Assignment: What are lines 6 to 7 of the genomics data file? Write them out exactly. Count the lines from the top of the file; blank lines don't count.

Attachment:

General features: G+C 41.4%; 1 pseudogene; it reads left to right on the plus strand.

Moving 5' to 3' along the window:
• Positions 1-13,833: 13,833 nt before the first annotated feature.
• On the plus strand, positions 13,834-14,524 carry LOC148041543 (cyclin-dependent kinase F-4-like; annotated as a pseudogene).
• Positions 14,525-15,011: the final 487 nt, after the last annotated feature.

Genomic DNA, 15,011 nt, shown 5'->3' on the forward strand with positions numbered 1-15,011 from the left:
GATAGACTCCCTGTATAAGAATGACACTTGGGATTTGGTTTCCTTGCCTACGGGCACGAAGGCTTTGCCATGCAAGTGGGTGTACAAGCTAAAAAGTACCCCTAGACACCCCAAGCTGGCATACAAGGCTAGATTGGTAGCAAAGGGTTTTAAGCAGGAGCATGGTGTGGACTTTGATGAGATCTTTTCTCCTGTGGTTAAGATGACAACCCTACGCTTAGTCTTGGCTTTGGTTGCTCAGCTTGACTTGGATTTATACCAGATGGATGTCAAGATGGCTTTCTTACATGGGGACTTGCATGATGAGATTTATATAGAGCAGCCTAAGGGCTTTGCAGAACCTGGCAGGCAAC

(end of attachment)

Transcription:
Genomic DNA, 15,011 nt, shown 5'->3' on the forward strand with positions numbered 1-15,011 from the left:
GATAGACTCCCTGTATAAGAATGACACTTGGGATTTGGTTTCCTTGCCTACGGGCACGAAGGCTTTGCCATGCAAGTGGGTGTACAAGCTAAAAAGTACCCCTAGACACCCCAAGCTGGCATACAAGGCTAGATTGGTAGCAAAGGGTTTTAAGCAGGAGCATGGTGTGGACTTTGATGAGATCTTTTCTCCTGTGGTTAAGATGACAACCCTACGCTTAGTCTTGGCTTTGGTTGCTCAGCTTGACTTGGATTTATACCAGATGGATGTCAAGATGGCTTTCTTACATGGGGACTTGCATGATGAGATTTATATAGAGCAGCCTAAGGGCTTTGCAGAACCTGGCAGGCAAC